Later that evening, Wood indicated to an officer that he wished to speak with Detective Crider again. Detective Crider went to Wood's holding cell. According to Detective Crider's testimony, Wood indicated uncertainty about whether he would speak with Detective Crider. Detective Crider advised Wood to speak with him only if Wood was certain, and told Wood he would not speak with him further because Wood had requested an attorney. Without prompting, Wood then offered to provide information about illegal drug activity for assistance with the murder case. Detective Crider told Wood he would not speak with him further.

Wood was charged with first degree murder. At trial, Wood moved to suppress the statements he made during the interview and later in the holding cell, arguing they were obtained in violation of his Miranda rights and his right to counsel.

The trial court granted Wood's motion to suppress all of the statements made while in the interview room, along with statements made to Detective Crider upon reinitiation of contact later that same evening. The People filed an interlocutory appeal challenging the suppression of Wood's statements, asserting Wood's statements were offered voluntarily

Page 748

and spontaneously and were not the product of interrogation or official coercion. Following two subsequent remands, the trial court issued a written order detailing its findings.

We now review the People's interlocutory challenge of the trial court's decision.

II. Trial Court Orders

Initially, we note the trial court's orders blur the distinction between suppressing Wood's statements on the basis of Miranda or on grounds that the statements were made involuntarily. The court's original order was an oral order issued on July 18, 2005. A subsequent written order making additional findings was issued on March 13, 2006. The court's written order states in relevant part:

Under the totality of circumstances, this Court finds that the Defendant's statements should not be allowed as part of this case. They were not voluntary. People v. Klausner, 74 P.3d 421 (Colo.App.2003), People v. Valdez, 969 P.2d 208 (Colo.1998). At no time did the Defendant waive his right to remain silent or to be represented by an attorney. Under no fair interpretation can the Defendant's statements made in a state of shock, distress and dismay while in the presence of an investigating detective who persisted for over 20 minutes to complete an advisement be viewed as fairly obtained in this custodial police interrogation. The statements were obtained in direct response to shocking, surprising and distressful facts presented to Defendant by the investigating detective who for over 20 minutes tried to complete a proper advisement (and, in the process, kept the "conversation" going). They were also obtained as a result of repeated inquisitive police comments/questions such as, "we want to hear your side of the story" (i.e., "What happened?" or "Tell us what happened?").

(Emphasis added). In this written order, the trial court concludes the statements were not voluntary and cites two cases which turn upon voluntariness and not Miranda. Next, the court finds that Wood did not waive his right to remain silent or to be represented by an attorney—considerations central to a Miranda analysis.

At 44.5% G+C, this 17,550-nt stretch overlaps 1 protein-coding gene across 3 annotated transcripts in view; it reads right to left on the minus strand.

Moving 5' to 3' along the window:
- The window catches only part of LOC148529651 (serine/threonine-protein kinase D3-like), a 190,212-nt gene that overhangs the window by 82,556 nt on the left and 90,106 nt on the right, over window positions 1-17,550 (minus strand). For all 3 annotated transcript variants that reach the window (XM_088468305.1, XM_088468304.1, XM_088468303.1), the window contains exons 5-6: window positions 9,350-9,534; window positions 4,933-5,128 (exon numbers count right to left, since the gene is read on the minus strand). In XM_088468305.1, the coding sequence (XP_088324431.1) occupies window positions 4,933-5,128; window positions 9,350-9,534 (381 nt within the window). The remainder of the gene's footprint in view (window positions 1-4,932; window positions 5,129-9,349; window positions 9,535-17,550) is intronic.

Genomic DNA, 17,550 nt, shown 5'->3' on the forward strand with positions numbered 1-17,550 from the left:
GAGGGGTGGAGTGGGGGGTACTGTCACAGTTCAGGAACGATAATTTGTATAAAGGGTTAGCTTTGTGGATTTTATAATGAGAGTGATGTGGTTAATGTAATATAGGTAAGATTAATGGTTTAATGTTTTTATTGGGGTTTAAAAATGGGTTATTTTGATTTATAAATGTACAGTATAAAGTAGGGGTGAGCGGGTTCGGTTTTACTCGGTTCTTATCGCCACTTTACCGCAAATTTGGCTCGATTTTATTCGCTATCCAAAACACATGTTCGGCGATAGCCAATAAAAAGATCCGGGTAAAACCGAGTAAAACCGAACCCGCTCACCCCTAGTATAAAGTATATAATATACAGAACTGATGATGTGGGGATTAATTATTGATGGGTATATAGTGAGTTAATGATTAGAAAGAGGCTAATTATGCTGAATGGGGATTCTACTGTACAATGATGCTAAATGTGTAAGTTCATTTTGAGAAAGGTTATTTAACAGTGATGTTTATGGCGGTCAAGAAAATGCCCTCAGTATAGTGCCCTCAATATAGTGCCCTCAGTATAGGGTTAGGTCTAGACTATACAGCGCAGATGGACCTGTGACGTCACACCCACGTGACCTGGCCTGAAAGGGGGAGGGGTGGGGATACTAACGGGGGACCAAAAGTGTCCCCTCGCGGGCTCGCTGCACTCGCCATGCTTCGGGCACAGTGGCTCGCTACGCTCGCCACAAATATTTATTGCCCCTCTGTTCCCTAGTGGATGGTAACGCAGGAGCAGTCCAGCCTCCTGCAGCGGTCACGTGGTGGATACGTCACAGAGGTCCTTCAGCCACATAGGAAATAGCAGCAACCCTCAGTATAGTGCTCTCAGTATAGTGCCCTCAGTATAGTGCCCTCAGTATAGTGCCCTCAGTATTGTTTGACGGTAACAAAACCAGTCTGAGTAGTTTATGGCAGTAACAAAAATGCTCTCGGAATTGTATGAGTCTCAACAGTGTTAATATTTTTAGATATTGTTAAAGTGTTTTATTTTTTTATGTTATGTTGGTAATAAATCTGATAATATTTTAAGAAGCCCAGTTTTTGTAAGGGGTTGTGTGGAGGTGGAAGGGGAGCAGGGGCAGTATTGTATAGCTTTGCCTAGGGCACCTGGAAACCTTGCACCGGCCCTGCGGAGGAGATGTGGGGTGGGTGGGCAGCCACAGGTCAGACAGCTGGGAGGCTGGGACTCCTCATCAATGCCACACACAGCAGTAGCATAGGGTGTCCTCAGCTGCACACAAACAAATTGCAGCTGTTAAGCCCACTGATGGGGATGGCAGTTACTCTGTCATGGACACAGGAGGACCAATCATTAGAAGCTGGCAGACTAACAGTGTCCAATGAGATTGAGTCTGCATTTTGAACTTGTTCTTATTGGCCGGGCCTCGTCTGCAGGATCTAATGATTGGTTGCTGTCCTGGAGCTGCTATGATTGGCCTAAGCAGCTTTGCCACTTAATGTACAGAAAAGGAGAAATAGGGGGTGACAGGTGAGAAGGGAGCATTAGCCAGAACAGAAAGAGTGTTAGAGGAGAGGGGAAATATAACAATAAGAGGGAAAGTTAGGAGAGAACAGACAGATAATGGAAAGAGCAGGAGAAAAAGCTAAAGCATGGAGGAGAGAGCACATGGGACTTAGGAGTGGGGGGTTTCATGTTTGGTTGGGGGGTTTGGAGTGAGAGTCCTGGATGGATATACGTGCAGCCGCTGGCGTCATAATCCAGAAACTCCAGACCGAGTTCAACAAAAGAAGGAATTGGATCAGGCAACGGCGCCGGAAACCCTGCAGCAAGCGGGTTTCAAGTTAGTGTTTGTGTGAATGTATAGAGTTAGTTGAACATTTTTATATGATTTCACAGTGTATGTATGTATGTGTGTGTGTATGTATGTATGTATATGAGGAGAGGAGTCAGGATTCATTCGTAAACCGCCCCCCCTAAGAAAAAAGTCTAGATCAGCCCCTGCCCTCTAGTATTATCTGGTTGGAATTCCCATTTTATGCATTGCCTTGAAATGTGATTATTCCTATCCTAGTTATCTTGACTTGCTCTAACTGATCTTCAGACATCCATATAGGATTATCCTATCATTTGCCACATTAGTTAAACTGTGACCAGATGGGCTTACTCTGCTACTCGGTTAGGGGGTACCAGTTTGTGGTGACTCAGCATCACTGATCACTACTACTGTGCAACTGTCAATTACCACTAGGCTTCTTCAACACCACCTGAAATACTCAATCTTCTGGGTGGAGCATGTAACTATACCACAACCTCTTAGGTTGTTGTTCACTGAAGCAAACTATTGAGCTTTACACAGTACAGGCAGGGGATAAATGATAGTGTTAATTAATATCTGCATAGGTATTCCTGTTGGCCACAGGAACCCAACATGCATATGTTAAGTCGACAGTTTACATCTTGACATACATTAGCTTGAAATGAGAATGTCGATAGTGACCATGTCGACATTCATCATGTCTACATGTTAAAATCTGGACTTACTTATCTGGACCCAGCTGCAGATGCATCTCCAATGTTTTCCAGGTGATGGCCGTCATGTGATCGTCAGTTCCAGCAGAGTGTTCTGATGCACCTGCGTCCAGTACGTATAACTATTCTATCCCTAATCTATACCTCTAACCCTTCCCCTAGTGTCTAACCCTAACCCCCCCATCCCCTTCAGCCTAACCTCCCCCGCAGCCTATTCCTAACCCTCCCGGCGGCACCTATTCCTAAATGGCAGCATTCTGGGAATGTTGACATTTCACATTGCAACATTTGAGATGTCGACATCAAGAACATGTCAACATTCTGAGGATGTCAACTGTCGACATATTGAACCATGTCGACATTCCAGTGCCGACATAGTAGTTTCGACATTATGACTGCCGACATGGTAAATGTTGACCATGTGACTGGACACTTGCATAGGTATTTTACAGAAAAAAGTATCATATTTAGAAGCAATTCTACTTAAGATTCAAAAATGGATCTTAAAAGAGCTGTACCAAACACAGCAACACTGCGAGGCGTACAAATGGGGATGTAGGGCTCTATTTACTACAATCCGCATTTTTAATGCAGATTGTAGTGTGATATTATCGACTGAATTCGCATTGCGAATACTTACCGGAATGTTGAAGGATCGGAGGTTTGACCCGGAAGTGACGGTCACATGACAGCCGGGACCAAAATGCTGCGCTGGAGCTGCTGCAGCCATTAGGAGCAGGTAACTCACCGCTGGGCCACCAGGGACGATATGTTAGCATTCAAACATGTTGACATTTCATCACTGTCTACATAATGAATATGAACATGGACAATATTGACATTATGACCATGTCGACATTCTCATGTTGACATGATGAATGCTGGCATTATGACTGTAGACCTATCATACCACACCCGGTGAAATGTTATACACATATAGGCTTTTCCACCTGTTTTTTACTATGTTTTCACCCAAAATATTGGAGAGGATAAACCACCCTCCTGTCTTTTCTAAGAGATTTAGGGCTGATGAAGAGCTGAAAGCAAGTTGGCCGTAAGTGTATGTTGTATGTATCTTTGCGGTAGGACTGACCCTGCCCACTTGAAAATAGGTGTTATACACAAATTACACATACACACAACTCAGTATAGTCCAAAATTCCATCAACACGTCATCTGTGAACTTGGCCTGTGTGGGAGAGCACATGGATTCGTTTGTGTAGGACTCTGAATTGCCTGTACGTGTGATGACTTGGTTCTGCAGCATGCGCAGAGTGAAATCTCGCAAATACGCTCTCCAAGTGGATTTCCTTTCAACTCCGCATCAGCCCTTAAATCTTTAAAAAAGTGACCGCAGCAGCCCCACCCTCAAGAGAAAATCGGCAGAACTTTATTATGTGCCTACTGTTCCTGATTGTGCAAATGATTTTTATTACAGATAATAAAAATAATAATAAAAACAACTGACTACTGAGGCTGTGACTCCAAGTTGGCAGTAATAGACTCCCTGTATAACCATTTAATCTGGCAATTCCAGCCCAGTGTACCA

In contrast, the trial court's earlier oral order suppressing the statements indicated that Wood's statements were "clearly voluntary," but suppressed all of Wood's statements on the basis that Wood requested counsel. While the oral order suppressed Wood's statements solely on an alleged violation of Wood's right to counsel, the written order implicates both voluntariness and Miranda. Statements may be suppressed when the defendant does not make a statement voluntarily or when the statement is obtained in violation of Miranda. Although these inquiries are similar, they are distinct and independent grounds for suppression.

As the trial court's written order was issued subsequent to the oral order and pursuant to an order from this court to "[make] findings of fact and conclusions of law identifying with specificity each statement suppressed and stating the factual and legal grounds for suppressing each such statement," we view it as controlling wherever the trial...

To continue reading

Request your trial
29 cases
  • State v. Gonzalez, 18070.
    • United States
    • Supreme Court of Connecticut
    • September 6, 2011
    ...that it is his opportunity to tell his side of the story constitutes the functional equivalent of interrogation. See People v. Wood, 135 P.3d 744, 751–52 (Colo.2006); State v. Monroe, 103 Idaho 129, 130, 645 P.2d 363 (1982); State v. Hebert, 277 Kan. 61, 70, 82 P.3d 470 (2004); State v. Dou......
  • People v. Wakefield, Court of Appeals No. 15CA0654
    • United States
    • Colorado Court of Appeals of Colorado
    • March 22, 2018
    ...of a suspect's "volunteered, non-compelled statements." People v. Gonzales , 987 P.2d 239, 241 (Colo. 1999) ; see also People v. Wood , 135 P.3d 744, 752 (Colo. 2006) ("A defendant's spontaneous utterances will not be excluded where there is no interrogation."). ¶ 49 Whether a custodial int......
  • People v. Redgebol, 07SA112.
    • United States
    • Colorado Supreme Court of Colorado
    • May 27, 2008
    ...and subsequently waiving his or her Miranda rights, then the evidence is inadmissible in the prosecution's case-in-chief. People v. Wood, 135 P.3d 744, 749 (Colo. Here, the parties agree that Redgebol's questioning constituted a custodial interrogation. In addition, the trial court found, a......
  • People v. Alemayehu, Court of Appeals No. 17CA1745
    • United States
    • Colorado Court of Appeals of Colorado
    • May 20, 2021
    ...the suspect was warned about and validly waived certain Fifth Amendment rights. 384 U.S. at 444, 86 S.Ct. 1602 ; see People v. Wood , 135 P.3d 744, 749 (Colo. 2006) (same).9 Two prerequisites must therefore exist before a Miranda warning is required: the defendant must be in custody and sub......
  • Request a trial to view additional results

VLEX uses login cookies to provide you with a better browsing experience. If you click on 'Accept' or continue browsing this site we consider that you accept our cookie policy. ACCEPT